The Supreme Court today is hearing arguments in Metro-Goldwyn-Mayer Studios v. Grokster, which pits the entertainment industry against the makers of software that allows users to trade copyrighted materials like movies and songs. Lower courts have consistently rejected the entertainment industry’s attempts to sue the software makers on the grounds that the software has many legitimate uses, and that it is unfair to curb a new technology simply because some people use it for illegal purposes. The legal precedent the lower courts cite is a 1984 Supreme Court decision rejecting the movie industry’s attempt to outlaw the VCR, a case in which the movie studios essentially made the same case they are making now.
To date the entertainment industry has been limited to suing individual file traders, which has not only failed to curb the practice, but has led to some disastrous PR, as when the Recording Industry Association of America sued a 12 year old girl. If it wins this case, the entertainment industry could go after the makers of the file-trading software, effectively stopping the practice or at least driving it deep underground. But as this Boston Globe article makes clear, critics fear that the power to sue could give the entertainment industry broad authority to a shut down related innovations, and leave entertainment companies with a de facto monopoly on innovation:
But computer industry specialists and civil liberties groups warn that making file-swapping software illegal might give the media companies veto power over any new technology that could cut into their profits. Critics say that popular new technologies, such as Apple Computer Inc.’s iPod music players, could fall under suspicion, because some people use them to listen to illegally copied music. “If I build the next digital gadget, like an iPod, am I going to get sued?” said Art Brodsky, communications director for Public Knowledge, an Internet civil liberties group that has filed a brief in support of Grokster and StreamCast.
My own (not wildly original) take is that the entertainment industry has been off-base all along. Rather than resisting new technologies it should be looking for ways to take advantage of them. It learned how to do it with the VCR, and the success of products like iTunes suggests it is learning to do so with electronic distribution. Trying to stop or slow down innovation strikes me as reactionary and not being in anyone’s long-term interest.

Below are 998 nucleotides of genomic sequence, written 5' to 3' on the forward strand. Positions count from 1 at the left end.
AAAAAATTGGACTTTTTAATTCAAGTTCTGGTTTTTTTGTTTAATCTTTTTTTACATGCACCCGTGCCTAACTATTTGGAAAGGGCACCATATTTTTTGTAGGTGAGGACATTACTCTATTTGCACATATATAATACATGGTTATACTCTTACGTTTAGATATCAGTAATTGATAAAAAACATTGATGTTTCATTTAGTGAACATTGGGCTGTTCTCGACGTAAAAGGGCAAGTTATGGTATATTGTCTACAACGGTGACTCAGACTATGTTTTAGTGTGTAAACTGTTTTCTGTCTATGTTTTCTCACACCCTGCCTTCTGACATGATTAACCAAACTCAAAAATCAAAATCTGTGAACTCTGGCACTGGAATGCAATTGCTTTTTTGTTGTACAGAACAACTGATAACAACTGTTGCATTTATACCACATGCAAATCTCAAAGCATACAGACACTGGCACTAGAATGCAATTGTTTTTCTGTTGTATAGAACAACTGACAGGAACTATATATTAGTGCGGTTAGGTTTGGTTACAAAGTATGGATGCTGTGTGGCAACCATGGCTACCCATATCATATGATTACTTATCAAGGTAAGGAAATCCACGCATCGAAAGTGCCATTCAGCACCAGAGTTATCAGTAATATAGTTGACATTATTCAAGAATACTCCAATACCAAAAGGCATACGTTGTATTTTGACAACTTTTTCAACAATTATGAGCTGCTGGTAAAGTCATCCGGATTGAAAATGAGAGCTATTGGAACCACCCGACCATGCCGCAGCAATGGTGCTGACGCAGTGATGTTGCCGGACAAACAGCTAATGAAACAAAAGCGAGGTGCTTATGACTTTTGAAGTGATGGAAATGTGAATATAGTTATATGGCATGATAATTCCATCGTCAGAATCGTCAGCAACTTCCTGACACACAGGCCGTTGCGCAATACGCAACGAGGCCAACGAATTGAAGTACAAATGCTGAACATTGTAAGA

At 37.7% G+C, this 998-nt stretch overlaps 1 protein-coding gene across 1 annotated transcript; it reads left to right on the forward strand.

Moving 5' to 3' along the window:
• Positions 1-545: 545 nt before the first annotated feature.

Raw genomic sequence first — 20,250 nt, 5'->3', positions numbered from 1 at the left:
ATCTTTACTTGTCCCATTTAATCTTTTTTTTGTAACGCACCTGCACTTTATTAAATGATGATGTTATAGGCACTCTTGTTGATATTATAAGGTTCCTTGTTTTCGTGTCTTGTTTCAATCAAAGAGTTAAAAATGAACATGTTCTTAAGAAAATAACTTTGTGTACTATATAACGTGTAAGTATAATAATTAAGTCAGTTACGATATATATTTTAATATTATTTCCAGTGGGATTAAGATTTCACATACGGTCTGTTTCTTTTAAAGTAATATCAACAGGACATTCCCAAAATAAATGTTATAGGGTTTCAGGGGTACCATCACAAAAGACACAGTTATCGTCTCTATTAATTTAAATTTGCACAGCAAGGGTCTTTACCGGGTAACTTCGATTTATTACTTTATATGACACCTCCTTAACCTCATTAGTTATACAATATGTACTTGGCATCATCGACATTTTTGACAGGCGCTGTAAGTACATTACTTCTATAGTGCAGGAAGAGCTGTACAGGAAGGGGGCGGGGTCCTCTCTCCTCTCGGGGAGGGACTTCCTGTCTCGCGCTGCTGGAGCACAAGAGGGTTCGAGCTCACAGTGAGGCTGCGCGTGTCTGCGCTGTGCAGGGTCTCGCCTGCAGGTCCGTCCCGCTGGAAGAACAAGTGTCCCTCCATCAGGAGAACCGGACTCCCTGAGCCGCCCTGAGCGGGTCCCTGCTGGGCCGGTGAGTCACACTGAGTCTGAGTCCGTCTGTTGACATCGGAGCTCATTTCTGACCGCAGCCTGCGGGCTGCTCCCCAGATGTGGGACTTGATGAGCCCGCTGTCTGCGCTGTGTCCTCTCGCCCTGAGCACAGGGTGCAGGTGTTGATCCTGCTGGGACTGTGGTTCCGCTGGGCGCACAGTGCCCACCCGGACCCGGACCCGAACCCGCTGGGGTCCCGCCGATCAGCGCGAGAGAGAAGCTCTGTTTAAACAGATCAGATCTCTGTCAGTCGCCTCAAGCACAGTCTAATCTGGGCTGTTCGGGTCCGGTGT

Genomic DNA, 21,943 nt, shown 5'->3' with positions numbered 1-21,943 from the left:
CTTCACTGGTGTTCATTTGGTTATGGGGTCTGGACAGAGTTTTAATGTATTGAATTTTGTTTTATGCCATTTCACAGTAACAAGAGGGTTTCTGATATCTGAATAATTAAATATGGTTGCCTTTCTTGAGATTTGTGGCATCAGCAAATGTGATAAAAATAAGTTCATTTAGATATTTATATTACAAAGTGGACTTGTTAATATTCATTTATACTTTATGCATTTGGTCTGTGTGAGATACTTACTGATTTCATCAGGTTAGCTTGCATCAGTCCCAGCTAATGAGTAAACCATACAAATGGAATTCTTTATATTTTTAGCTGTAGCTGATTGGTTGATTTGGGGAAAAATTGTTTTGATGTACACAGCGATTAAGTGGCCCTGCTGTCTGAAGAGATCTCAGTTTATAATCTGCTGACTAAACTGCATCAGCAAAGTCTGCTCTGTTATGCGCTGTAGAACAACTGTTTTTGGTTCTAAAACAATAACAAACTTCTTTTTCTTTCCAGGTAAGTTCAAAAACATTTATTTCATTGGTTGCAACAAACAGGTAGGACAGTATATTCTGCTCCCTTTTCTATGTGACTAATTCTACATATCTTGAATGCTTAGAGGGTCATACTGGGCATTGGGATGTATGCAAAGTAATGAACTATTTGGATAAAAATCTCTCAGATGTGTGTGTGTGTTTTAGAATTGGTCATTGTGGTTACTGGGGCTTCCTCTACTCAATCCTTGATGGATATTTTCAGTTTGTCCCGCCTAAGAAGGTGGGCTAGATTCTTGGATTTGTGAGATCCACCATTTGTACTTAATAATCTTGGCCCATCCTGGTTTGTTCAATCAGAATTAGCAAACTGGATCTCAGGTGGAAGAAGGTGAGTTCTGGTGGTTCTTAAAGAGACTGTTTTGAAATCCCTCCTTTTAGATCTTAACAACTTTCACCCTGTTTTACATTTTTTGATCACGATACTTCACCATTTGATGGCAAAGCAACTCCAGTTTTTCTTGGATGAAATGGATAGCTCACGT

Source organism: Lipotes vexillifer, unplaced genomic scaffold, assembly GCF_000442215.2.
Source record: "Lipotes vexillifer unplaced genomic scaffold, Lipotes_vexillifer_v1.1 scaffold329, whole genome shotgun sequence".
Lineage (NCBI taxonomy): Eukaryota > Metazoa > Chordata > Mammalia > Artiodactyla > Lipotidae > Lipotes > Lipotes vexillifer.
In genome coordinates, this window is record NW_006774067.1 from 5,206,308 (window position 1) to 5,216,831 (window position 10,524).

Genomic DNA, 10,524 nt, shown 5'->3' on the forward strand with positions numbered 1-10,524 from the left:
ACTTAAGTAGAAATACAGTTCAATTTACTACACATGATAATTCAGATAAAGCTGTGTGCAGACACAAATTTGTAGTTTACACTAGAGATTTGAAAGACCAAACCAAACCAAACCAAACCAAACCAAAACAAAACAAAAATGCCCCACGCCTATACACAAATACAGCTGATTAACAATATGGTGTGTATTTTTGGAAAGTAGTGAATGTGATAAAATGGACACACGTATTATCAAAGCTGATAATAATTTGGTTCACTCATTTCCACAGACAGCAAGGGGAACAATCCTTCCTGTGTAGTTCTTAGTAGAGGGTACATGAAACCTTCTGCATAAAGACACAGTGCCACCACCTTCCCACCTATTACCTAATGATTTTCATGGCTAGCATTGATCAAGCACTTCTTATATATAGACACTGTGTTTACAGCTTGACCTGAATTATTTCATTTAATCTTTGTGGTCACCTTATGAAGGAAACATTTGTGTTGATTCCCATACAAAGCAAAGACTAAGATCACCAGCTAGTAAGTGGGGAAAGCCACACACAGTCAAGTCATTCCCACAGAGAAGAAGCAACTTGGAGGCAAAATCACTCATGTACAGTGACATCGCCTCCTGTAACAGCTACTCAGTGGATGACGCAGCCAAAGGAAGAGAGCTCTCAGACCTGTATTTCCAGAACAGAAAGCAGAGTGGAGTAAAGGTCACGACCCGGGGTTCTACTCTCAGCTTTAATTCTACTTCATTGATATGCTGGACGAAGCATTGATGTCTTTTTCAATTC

As a side note (and because it isn’t very often that I get to actually use my film degree these days) I’ll point out that in 1948 the Supreme Court ruled that the Hollywood movie studios were an illegal monopoly because they owned the production, distribution and exhibition channels for their films (at the time the studios owned most movie theaters). If the entertainment industry is allowed to shut down whatever distribution and exhibition technology it doesn’t like, it isn’t hard to imagine a scenario where it will once again own or control every cog in the process.
Update: The arguments are in. The Washington Post has a neat two and a half minute audio report on its website (no story yet). The National Journal’s Tech Daily (subscription only) says that the court appeared torn between enforcing copyright laws and stifling innovation. “Scalia, Souter and Justice Stephen Breyer appeared particularly troubled about the case’s impact on innovation,” the article says. “At one point, after repeated questioning, Souter asked entertainment industry attorney Donald Verrilli for evidence that inventors would not lose their investments if the entertainment industry’s view is upheld. Verrilli said judges would have to look at company business models to answer the question.”